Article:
Political circles have been abuzz about tax increases for Indianapolis and Marion County. Some of these are specific proposals, while one is just a vague notions that have yet to really be supported by elected officials.
The Indianapolis Star has an excellent rundown on the two specific property tax increases Mayor Greg Ballard is pitching in his proposed budget, set to be unveiled at Monday's City-County Council meeting. Several days ago, Acting Mayor Ryan Vaughn told the Indianapolis Business Journal that an income tax increase is on the table as well in terms of balancing the budget.
I am actually not ideologically opposed to tax increases. I do believe that we can't run a world-class city on the cheap. But the question isn't how we get money to fund everything the city and county needs, but rather, what should we spend the money on.
For me to support a tax increase, I need to see that those who represent us in our government have done everything in their power to solve the budget shortfalls on their own. I want to see the pain that everyone is feeling, and not just see a bunch of hourly and low salaried workers from the City-County Building getting their hours cut. Because, in the past, that's exactly how budget cuts have been handled in this city. Defenders of the status quo and the powers-that-be may claim that these actions are insignificant, or that individually, they only represent a small part of a million here or a few thousand there. But if you add up all of these few millions and few thousands, it turns into a big pile of money that isn't being used in the best of ways.
Pet Projects Need To Stop
What is a pet project? A cricket stadium is a pet project. Increased arts funding from the general city budget is a pet project. This isn't to say that these projects are necessarily inherently bad or that a city has no place in doing them. But if we're going to be raising taxes to fund basic city services, to keep them at their (in some cases, barely) functioning levels, then we shouldn't be pissing money away on pet projects. If we are in an actual fiscal crisis, we need to prioritize, stop the pet projects that are being proposed, and draw back on the ones in progress. These can wait until we're on more stable fiscal ground.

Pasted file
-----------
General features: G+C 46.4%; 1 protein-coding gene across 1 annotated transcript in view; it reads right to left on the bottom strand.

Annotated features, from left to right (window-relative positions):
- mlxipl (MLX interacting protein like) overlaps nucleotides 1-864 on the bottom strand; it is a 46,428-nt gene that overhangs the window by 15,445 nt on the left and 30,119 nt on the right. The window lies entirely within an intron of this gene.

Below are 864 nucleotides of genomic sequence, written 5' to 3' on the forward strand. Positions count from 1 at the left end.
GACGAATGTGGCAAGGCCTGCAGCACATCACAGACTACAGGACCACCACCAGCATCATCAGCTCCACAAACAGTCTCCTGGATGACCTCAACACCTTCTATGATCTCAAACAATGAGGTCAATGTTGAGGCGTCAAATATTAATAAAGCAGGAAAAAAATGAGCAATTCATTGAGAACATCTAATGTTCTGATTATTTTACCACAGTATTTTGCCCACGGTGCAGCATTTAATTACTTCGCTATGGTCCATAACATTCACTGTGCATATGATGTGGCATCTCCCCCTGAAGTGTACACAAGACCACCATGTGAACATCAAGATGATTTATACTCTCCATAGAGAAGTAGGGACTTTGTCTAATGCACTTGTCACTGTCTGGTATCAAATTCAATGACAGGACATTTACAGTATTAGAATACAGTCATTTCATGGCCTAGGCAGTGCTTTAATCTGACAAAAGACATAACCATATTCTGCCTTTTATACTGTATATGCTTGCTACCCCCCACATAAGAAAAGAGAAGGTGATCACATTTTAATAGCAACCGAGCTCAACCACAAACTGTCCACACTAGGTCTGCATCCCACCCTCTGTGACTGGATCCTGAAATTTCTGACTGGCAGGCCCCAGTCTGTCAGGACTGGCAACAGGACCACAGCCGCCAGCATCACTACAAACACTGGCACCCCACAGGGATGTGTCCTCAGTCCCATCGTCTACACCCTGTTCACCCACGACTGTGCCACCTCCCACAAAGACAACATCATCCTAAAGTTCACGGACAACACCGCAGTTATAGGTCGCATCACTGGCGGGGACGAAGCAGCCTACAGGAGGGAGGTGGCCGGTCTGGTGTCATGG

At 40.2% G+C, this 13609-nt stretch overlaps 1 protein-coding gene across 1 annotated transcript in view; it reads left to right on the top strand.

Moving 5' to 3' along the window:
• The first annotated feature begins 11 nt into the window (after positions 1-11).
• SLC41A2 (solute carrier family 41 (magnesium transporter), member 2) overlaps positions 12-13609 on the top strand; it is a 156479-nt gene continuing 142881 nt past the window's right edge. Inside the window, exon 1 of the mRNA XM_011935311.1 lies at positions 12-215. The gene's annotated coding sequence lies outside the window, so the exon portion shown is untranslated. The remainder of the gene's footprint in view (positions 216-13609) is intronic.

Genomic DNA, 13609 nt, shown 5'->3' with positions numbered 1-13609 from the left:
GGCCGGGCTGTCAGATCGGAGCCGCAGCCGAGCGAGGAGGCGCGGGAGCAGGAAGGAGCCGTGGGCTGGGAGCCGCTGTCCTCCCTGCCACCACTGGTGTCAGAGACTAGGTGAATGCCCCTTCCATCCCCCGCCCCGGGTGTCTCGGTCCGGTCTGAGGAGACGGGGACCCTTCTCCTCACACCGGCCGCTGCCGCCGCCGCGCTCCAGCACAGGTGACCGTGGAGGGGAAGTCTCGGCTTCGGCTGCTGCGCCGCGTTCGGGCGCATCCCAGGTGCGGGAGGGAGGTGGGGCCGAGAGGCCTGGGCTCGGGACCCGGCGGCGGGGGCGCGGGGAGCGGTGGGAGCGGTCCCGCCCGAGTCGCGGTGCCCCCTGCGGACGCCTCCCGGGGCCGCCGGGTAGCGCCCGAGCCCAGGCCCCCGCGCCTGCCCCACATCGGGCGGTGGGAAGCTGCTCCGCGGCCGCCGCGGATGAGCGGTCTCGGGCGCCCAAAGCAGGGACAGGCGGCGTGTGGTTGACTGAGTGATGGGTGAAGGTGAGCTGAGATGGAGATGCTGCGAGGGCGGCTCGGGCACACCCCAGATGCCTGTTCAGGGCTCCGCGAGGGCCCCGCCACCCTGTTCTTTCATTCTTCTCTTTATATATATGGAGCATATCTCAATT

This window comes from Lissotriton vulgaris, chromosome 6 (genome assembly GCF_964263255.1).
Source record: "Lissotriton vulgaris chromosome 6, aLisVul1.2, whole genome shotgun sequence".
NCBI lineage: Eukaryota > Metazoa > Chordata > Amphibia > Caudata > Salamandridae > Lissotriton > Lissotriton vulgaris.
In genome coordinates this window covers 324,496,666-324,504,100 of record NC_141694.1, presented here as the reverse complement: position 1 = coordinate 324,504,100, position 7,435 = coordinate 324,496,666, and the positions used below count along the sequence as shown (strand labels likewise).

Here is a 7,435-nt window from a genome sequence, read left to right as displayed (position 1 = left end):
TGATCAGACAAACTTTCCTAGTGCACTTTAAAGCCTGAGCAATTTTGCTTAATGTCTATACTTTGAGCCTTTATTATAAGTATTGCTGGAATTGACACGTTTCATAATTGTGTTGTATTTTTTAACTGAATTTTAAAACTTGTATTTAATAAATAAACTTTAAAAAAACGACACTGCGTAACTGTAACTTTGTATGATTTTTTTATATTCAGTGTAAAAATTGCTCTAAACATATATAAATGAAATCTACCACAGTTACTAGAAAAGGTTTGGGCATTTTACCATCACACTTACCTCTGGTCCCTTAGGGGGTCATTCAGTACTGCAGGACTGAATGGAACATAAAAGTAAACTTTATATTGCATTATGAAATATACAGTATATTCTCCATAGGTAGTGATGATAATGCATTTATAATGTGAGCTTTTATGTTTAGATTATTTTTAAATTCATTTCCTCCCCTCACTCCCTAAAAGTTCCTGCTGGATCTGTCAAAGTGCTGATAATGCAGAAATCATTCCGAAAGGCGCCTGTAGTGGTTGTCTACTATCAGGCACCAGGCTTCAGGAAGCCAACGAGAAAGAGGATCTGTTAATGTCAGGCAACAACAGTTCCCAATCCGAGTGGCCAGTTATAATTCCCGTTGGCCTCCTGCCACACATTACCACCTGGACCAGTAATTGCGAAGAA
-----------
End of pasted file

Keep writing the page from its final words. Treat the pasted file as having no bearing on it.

Come Down Hard On Raises
This is one of the more symbolic gestures, but it needs to be done because there is a serious disconnect between the politically connected appointments made by the 25th floor and the rank-and-file workers within city departments and county agencies. In 2012, Mayor Ballard's office doled out raises to much of the staff there well outside of a cost of living increase. At the same time, county agencies and city departments are being told to hold the line on spending and cut when you can. And while legally, the fiscal body of the city-county government doesn't have to be notified, the City-County Council can still make it an issue.
Public Safety Needs To Feel Some Pain
There needs to be a thorough review of the Department of Public Safety and everything that falls within its purview. The actual office of DPS seems to have expanded greatly in the last few years, but why? And is that expansion necessary?
The Indianapolis Metropolitan Police Department needs to start collecting that fuel surcharge for off-duty use, and tack a little bit more onto it for those that live outside of Marion County. In fact, all take-home car users need to live under this same rule.
The Marion County Sheriff's Department has some very expensive jobs in terms of managing the county's jails. That is not a cheap or easy task. And while some political opponents of the current Sheriff want to gut the department, I'd like to see a more conservative approach that recognizes the important functions of the department but still sees that there is money that can be saved. Deputies who are more likely to be needed at a moment's notice should get their take-home cars and be treated just like any other take-home car within the city or county. But deputies who are working in more stable environments, such as securing the City County Building, can probably leave their cars at the office when their shift is over. Some of the consulting fees from the former Sheriffs that the department employs also needs to be examined, but that review should be a part of a comprehensive review of consulting in all city departments and county agencies.
Open and Competitive Bidding
Our city is in dire need of some reality checks on how much stuff actually costs. A parking garage similar in size that other government divisions and cities had spent $7 million on, we spent $15 million on. That example is repeated time and time again with the current set of power brokers in this city, from contracts for developers, privatization efforts, and public-private partnerships, where our officials agree to almost anything and seemingly get no outside advice on if the city is getting a raw deal or not.
So this is how I could support a broad base tax increase for the city's general fund. And hey, I won't even charge a consulting fee for this advice.